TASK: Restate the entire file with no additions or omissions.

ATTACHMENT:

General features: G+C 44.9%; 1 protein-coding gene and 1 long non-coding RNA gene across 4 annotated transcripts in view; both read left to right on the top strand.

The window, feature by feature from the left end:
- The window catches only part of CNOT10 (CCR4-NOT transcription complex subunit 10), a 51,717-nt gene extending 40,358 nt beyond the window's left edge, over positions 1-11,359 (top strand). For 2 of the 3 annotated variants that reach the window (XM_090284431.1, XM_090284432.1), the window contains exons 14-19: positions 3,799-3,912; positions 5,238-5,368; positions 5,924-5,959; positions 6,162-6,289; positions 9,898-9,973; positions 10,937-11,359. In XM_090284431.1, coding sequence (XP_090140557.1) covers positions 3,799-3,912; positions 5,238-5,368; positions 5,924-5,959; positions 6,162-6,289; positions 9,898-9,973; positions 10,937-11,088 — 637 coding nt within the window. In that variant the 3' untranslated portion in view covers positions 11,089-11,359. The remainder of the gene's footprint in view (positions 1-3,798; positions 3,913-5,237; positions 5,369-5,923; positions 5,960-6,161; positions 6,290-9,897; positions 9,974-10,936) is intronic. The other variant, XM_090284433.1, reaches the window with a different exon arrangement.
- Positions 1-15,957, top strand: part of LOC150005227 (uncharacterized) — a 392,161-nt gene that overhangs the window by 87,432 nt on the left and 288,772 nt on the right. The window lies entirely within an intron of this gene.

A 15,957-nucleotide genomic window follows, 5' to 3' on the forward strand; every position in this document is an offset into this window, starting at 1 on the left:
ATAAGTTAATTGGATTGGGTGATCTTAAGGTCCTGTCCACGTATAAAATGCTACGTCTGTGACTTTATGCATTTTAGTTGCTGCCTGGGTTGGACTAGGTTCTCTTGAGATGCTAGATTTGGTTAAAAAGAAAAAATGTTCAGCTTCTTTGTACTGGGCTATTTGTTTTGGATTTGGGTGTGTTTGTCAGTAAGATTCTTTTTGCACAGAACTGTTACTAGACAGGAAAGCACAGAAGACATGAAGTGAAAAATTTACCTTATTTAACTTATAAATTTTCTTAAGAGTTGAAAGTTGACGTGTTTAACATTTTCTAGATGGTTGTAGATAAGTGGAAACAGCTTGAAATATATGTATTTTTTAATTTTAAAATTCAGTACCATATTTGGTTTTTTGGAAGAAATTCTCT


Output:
General features: G+C 44.9%; 1 protein-coding gene and 1 long non-coding RNA gene across 4 annotated transcripts in view; both read left to right on the top strand.

The window, feature by feature from the left end:
- The window catches only part of CNOT10 (CCR4-NOT transcription complex subunit 10), a 51,717-nt gene extending 40,358 nt beyond the window's left edge, over positions 1-11,359 (top strand). For 2 of the 3 annotated variants that reach the window (XM_090284431.1, XM_090284432.1), the window contains exons 14-19: positions 3,799-3,912; positions 5,238-5,368; positions 5,924-5,959; positions 6,162-6,289; positions 9,898-9,973; positions 10,937-11,359. In XM_090284431.1, coding sequence (XP_090140557.1) covers positions 3,799-3,912; positions 5,238-5,368; positions 5,924-5,959; positions 6,162-6,289; positions 9,898-9,973; positions 10,937-11,088 — 637 coding nt within the window. In that variant the 3' untranslated portion in view covers positions 11,089-11,359. The remainder of the gene's footprint in view (positions 1-3,798; positions 3,913-5,237; positions 5,369-5,923; positions 5,960-6,161; positions 6,290-9,897; positions 9,974-10,936) is intronic. The other variant, XM_090284433.1, reaches the window with a different exon arrangement.
- Positions 1-15,957, top strand: part of LOC150005227 (uncharacterized) — a 392,161-nt gene that overhangs the window by 87,432 nt on the left and 288,772 nt on the right. The window lies entirely within an intron of this gene.

A 15,957-nucleotide genomic window follows, 5' to 3' on the forward strand; every position in this document is an offset into this window, starting at 1 on the left:
ATAAGTTAATTGGATTGGGTGATCTTAAGGTCCTGTCCACGTATAAAATGCTACGTCTGTGACTTTATGCATTTTAGTTGCTGCCTGGGTTGGACTAGGTTCTCTTGAGATGCTAGATTTGGTTAAAAAGAAAAAATGTTCAGCTTCTTTGTACTGGGCTATTTGTTTTGGATTTGGGTGTGTTTGTCAGTAAGATTCTTTTTGCACAGAACTGTTACTAGACAGGAAAGCACAGAAGACATGAAGTGAAAAATTTACCTTATTTAACTTATAAATTTTCTTAAGAGTTGAAAGTTGACGTGTTTAACATTTTCTAGATGGTTGTAGATAAGTGGAAACAGCTTGAAATATATGTATTTTTTAATTTTAAAATTCAGTACCATATTTGGTTTTTTGGAAGAAATTCTCT